Meet the Heroine

More excerpts from my clean romantic suspense novel Baker's Dozen

Meet Andy Miller, an investigative journalist in my clean romantic suspense novel, on sale for $2.99 until May 25, 2018. Buy link here.

Men lie. They lie about how many women they’ve been with, their alcohol tolerance, and the size of their, uh, paycheck. Which was exactly what Jack, sitting across from Andy Miller, was lying about.
He tapped his coffee mug with the tip of his finger, stretching his lean body against the booth at Ronney Dell’s. “Ninety grand this year alone,” he claimed.
Closer to fifty grand, according to his secretary. Though maybe he was taking into account all the vehicles he had sabotaged before fixing which weren’t on the books.
But Andy didn’t contradict him. Instead, she demurely batted her lashes and smiled into her shoulder. “Ninety grand,” she cooed, snapping her gum. “I don’t believe it!” she said.
And that was the truth.
Andy brushed back the bleached wig of her “Mary Lou” persona covering her natural brown hair. Brown as the Mississippi mud, her dad always said. She fingered a necklace just above the plunging neckline of a tank top and Daisy Dukes combo. Oh, the depths she sank to for a story. But to avenge poor, old Mrs. Wheyland, it was worth it.
“It’s been all this overtime, you know.” He gave her a crusty smile. It had been too long since he’d seen the inside of the toothpaste cap.
“Are you going in to work tonight?”
She wanted one more peek at Jack’s books. Something was amiss, something more than the sabotage. After doing some research on how much small repair shops made, she wanted to recalculate the figures.
“I’m just about to finish up your BMW. Want to come?”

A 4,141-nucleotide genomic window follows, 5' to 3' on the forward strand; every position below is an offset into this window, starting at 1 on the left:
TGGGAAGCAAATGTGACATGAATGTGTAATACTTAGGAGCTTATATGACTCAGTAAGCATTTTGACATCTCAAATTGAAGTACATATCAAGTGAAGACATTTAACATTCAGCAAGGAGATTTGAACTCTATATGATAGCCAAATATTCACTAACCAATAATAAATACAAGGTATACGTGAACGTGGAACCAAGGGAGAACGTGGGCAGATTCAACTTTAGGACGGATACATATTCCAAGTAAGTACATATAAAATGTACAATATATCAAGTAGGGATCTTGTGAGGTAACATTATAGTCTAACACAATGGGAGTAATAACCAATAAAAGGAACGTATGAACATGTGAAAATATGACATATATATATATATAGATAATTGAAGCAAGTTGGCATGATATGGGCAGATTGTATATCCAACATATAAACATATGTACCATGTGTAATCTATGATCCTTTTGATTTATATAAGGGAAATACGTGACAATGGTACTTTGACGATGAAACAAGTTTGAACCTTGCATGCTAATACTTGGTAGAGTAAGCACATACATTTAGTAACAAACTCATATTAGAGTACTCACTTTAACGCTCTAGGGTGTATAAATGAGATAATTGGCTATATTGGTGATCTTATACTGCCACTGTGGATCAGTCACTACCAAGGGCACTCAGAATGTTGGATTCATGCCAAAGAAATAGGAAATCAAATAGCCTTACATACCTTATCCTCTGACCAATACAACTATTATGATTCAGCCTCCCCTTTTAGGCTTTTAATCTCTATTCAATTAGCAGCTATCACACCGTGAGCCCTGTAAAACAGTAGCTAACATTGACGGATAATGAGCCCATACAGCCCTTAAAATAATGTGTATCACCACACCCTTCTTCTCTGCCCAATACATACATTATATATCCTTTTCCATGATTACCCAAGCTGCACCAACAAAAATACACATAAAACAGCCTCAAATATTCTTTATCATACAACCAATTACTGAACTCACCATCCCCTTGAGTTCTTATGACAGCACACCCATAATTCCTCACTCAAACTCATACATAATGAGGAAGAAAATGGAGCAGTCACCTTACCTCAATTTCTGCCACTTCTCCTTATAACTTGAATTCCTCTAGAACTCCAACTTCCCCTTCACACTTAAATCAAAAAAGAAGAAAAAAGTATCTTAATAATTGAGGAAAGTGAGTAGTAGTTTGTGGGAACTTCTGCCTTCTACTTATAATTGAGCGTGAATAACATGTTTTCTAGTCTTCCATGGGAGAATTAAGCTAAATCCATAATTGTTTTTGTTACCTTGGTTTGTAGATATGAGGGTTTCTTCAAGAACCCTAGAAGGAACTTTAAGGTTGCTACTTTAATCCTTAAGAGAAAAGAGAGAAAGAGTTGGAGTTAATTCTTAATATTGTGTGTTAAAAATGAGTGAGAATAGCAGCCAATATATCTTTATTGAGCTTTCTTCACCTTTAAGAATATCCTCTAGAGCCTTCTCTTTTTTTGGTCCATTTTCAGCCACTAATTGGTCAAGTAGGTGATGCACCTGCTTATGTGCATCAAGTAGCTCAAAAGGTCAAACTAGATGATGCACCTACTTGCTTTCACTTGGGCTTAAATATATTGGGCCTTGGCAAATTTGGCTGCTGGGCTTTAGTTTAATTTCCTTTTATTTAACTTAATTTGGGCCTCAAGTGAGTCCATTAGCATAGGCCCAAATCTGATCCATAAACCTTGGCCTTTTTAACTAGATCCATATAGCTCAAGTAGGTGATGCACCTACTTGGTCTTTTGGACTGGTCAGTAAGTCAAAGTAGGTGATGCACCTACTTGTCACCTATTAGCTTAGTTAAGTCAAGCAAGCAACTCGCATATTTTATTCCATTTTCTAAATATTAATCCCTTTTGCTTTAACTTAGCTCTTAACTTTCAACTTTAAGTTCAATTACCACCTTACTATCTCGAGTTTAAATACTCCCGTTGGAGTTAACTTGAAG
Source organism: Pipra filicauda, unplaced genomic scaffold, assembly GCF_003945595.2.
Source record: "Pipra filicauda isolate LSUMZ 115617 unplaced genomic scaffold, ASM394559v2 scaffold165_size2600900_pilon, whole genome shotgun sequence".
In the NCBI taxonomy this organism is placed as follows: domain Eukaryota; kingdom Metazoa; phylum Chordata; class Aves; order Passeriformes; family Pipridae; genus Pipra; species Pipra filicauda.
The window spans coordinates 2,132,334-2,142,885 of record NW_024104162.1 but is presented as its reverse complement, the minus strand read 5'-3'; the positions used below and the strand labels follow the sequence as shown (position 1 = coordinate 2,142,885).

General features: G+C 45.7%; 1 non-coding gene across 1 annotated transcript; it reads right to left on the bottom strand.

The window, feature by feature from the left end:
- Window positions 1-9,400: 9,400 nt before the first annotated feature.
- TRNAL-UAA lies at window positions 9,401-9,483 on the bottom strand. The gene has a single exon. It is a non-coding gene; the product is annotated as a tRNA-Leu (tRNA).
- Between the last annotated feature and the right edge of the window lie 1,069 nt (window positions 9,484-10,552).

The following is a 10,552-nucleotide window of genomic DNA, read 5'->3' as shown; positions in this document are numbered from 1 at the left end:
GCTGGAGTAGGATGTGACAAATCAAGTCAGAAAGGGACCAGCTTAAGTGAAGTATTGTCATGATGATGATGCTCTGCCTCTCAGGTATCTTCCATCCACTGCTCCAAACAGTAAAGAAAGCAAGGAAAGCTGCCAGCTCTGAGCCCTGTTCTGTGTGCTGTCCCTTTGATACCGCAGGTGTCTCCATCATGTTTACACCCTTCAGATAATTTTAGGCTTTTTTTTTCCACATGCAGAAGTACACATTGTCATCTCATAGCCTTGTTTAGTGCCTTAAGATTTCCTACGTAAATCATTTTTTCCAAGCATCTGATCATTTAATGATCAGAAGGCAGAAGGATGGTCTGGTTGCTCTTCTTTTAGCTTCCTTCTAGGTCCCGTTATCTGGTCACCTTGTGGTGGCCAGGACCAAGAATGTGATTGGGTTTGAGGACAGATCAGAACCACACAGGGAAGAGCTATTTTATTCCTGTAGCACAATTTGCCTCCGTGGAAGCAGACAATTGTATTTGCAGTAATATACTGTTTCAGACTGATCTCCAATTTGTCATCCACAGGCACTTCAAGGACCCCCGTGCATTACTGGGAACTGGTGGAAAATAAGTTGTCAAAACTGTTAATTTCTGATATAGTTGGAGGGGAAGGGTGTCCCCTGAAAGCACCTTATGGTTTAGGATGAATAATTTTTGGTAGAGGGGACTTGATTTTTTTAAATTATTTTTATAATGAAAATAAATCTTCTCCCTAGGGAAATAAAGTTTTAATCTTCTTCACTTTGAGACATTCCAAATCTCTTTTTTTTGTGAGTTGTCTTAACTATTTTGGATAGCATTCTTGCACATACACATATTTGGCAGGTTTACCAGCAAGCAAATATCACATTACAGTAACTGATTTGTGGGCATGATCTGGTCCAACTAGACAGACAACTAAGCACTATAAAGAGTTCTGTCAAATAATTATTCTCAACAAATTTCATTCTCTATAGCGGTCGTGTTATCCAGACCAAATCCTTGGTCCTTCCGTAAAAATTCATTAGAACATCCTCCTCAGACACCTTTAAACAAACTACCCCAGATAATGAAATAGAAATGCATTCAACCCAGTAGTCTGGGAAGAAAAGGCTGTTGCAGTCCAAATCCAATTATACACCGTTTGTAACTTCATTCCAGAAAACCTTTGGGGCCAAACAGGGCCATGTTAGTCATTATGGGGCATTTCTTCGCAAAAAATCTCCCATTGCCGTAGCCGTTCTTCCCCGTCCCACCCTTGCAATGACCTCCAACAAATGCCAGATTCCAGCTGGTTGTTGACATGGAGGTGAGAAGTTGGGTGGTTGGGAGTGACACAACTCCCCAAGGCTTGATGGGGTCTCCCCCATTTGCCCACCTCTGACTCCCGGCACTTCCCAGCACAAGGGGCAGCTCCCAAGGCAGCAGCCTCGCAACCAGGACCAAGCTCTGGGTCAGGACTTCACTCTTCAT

She nodded. “Watching you work gives me such a thrill.”
Andy smiled in anticipation of sharing all seventeen of Jack’s dishonest dealings with her ten thousand Twitter followers @BakersDozen. And if there was a bigger story in the books, it would be the cream on top of all the corruption and scandal. Lies à la mode.
“Let’s go.” He tossed his head.
He gulped one last swig of coffee. Andy slid from the booth, arms jangling with bracelets, her stiletto boots nearly entangling in the table legs. At the register, Jack patted his back pockets, then his shirt pockets, and swore.
“Forgot my wallet in my other pants. Mary Lou, will you?”
Andy flashed a tight smile as she did some mental math. She had paid for dinner five of the six times they’d been out. If this had been a real date with a real boyfriend, Andy would have left him to wash dishes for their meal. At least Jack was a tax deduction. She slid her wallet from her red weekender tote. “Sure, hon.”
“Last time, I promise,” he whispered in her ear. This was the only truth he’d uttered their entire relationship. He didn’t even know how true it was.


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